How To Save A Life

By Ainsley Buckner

This Happened To Me
I donated blood for the first time a few years ago when there was a major blood shortage
in my community. From registering, to giving my health history, to
actually donating, to the refreshments and recovery after I finished, everything was very
interesting and cool. What made it so exciting was that I was able to find what my blood
type was, and I was always so curious to know that part about me. After I donated, I was given a
free shirt, free snacks, and juice! My favorite part about donating blood was when I received a
card in the mail that my blood was used to help someone else’s life. Ever since I donated blood,
I have continued to regularly donate my blood every three months because of the many health
benefits it has, my desire to help others, and the crucial need for people to donate blood.

“My story is not unique, here’s the problem”
The public health problem present in my story is about blood safety and availability and
also preparedness. Because not everyone is alike and not everyone donates their blood, my
community is not the only one that has ever suffered a blood shortage before. According to the
American Red Cross, the problem has become very bad. Around the world, we are currently
experiencing a national crisis, and it was even mentioned numerous times in the article that this
was the worst blood shortage in over a decade (2). The low blood supply is mainly because there
are not enough people donating blood. In fact, it is estimated that only 3% of all age-eligible people donate blood yearly, so donating blood even if you meet the age requirement is
uncommon (1).

Did you know that approximately 4.5 million Americans die each year without
lifesaving blood transfusions, 32,000 pints of blood are used each day in the US, and every two
seconds there is someone in need of blood (2)? If we do not have donors to donate blood, the
people that will be affected by the ongoing blood crisis are those in need of blood transfusions,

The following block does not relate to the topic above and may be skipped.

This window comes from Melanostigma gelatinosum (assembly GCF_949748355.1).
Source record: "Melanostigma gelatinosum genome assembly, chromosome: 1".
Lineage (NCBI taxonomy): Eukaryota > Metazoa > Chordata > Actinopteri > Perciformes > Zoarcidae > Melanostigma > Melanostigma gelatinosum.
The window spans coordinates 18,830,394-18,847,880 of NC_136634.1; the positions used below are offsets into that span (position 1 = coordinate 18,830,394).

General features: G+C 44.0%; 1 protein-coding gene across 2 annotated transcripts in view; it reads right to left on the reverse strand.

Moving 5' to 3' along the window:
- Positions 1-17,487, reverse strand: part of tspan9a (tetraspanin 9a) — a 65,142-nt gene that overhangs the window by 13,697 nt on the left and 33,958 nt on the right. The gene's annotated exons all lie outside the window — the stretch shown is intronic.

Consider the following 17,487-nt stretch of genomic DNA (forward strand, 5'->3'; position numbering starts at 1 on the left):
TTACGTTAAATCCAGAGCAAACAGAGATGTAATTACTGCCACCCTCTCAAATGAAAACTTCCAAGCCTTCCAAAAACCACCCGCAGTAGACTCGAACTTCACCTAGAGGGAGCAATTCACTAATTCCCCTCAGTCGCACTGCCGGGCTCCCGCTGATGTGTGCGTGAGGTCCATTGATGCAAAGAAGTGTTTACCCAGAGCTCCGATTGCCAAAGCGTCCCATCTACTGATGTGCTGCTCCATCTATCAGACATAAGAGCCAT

surgeries, accident victims, cancer patients, and many more. Without an adequate supply of
blood in the hospitals, our physicians and nurses will be forced to limit those who can and can’t
receive blood transfusions. This is why it is imperative for people to donate blood if they are
eligible so patients and victims can have the same equal opportunity and the best shot at survival.
Donating blood is also an effective way to find out if you have any diseases or illnesses. This is
because everyone who donates will have their blood screened to make sure it is safe to be
transfused to others. This can also lead to early detection of cancers or other diseases and could
even save your own life.

“Here is a non-profit working to solve the problem”
The American Red Cross is a non-profit organization that is part of the world’s largest
humanitarian network with 13 million volunteers in 187 countries (2). Some of the services that
the American Red Cross works to provide are creating shelters, feeding and providing comfort to
victims of disasters, supplying about 40% of the nation’s blood, teaching skills that save lives,
distributing international humanitarian aid, and supporting military members and their
families (2). For the blood shortage problem to be solved, we would need everyone who can
safely donate blood and meet all the requirements to do so/ We would also need to donate at least one to
two times a year just to keep the supply high. The American Red Cross uses incentives
like free T-shirts, gift cards, raffles, cups, socks, and other items in order to attract people to want
to donate blood. They also provide all donors with free beverages and snacks while they wait!
The World Health Organization (WHO) suggests that another way to solve the problem would be
to increase volunteers and the strength of the donation centers (1). This could increase the
donation turnouts which will lead to increased access to and supply of blood in hospitals.

“Here’s what you (the reader) can do to help, right now!” Get up and donate blood! That is the only way one person can help make a difference and
change the blood crisis we are experiencing. The requirements to donate blood are that you must
be 16 years old and weigh at least 110 pounds. You must also be free of disease or illness and be
in good health. A person can donate blood every 56 days, which could be as many times as six
times a year (2). The whole donation process takes less than an hour in total and is relatively
painless. You can also receive free gifts and free snacks for donating! If you meet these
requirements, enjoy free snacks and gifts, have free time, and feel empowered to help save
someone’s life, click on the link below and find a blood donation center near you!


-Blood safety and availability, World Health Organization, 26 May 2022,

-Red cross declares first-ever blood crisis amid omicron surge, American Red Cross, 11
Jan. 2022,

Categories: Home, op ed

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